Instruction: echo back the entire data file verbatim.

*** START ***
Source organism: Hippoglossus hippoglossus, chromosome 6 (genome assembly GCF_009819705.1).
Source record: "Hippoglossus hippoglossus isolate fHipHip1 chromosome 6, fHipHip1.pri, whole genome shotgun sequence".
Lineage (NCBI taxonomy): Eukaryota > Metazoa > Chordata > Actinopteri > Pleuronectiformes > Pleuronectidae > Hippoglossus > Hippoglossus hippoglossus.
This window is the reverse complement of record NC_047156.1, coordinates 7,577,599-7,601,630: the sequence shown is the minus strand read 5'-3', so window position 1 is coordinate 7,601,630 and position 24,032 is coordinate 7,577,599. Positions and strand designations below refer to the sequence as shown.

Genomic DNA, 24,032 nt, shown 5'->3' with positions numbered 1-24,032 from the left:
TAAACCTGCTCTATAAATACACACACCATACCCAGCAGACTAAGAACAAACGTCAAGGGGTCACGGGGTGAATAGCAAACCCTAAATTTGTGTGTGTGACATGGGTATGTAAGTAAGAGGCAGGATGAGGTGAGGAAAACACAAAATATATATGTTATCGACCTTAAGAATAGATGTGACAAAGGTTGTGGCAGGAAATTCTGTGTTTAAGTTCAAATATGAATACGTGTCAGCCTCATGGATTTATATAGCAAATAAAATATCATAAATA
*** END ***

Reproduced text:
Source organism: Hippoglossus hippoglossus, chromosome 6 (genome assembly GCF_009819705.1).
Source record: "Hippoglossus hippoglossus isolate fHipHip1 chromosome 6, fHipHip1.pri, whole genome shotgun sequence".
Lineage (NCBI taxonomy): Eukaryota > Metazoa > Chordata > Actinopteri > Pleuronectiformes > Pleuronectidae > Hippoglossus > Hippoglossus hippoglossus.
This window is the reverse complement of record NC_047156.1, coordinates 7,577,599-7,601,630: the sequence shown is the minus strand read 5'-3', so window position 1 is coordinate 7,601,630 and position 24,032 is coordinate 7,577,599. Positions and strand designations below refer to the sequence as shown.

Genomic DNA, 24,032 nt, shown 5'->3' with positions numbered 1-24,032 from the left:
TAAACCTGCTCTATAAATACACACACCATACCCAGCAGACTAAGAACAAACGTCAAGGGGTCACGGGGTGAATAGCAAACCCTAAATTTGTGTGTGTGACATGGGTATGTAAGTAAGAGGCAGGATGAGGTGAGGAAAACACAAAATATATATGTTATCGACCTTAAGAATAGATGTGACAAAGGTTGTGGCAGGAAATTCTGTGTTTAAGTTCAAATATGAATACGTGTCAGCCTCATGGATTTATATAGCAAATAAAATATCATAAATA